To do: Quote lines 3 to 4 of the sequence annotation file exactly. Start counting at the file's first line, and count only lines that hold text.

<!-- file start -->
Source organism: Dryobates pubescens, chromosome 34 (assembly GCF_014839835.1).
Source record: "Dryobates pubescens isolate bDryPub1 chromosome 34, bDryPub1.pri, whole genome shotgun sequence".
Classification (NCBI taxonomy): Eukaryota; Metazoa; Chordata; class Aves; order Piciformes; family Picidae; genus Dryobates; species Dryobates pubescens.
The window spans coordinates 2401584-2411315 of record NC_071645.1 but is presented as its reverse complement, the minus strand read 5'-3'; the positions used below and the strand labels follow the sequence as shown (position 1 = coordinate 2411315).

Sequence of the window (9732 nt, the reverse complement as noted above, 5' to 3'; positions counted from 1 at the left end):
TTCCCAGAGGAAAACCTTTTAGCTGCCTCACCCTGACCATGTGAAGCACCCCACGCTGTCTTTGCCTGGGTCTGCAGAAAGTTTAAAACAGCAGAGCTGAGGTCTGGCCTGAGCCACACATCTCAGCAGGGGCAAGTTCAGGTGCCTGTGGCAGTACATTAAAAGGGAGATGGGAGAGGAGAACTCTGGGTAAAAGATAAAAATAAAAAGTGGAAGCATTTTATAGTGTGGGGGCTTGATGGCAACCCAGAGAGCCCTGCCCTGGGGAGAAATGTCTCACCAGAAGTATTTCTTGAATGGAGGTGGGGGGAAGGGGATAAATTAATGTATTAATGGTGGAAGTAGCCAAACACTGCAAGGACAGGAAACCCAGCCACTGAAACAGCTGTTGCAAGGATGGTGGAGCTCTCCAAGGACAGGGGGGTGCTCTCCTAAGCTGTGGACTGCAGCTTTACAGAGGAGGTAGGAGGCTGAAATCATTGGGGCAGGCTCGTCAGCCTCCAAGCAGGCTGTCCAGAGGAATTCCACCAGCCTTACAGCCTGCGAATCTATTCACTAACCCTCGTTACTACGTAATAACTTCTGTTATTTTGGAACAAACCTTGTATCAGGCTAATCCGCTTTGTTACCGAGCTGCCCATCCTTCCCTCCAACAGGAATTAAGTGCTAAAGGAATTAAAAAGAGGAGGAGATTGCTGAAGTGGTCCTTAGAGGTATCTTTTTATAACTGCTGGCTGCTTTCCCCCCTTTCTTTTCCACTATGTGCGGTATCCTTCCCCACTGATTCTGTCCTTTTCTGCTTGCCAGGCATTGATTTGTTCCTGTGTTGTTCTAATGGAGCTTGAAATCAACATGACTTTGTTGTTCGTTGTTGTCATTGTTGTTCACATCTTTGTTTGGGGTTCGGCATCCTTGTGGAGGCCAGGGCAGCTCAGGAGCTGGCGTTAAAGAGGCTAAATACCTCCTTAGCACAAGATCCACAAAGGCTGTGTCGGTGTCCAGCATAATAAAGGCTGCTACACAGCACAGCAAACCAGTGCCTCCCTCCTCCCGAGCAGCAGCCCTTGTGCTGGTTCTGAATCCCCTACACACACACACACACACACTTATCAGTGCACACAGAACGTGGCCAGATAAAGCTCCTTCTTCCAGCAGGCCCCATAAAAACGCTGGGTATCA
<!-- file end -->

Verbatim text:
Classification (NCBI taxonomy): Eukaryota; Metazoa; Chordata; class Aves; order Piciformes; family Picidae; genus Dryobates; species Dryobates pubescens.
The window spans coordinates 2401584-2411315 of record NC_071645.1 but is presented as its reverse complement, the minus strand read 5'-3'; the positions used below and the strand labels follow the sequence as shown (position 1 = coordinate 2411315).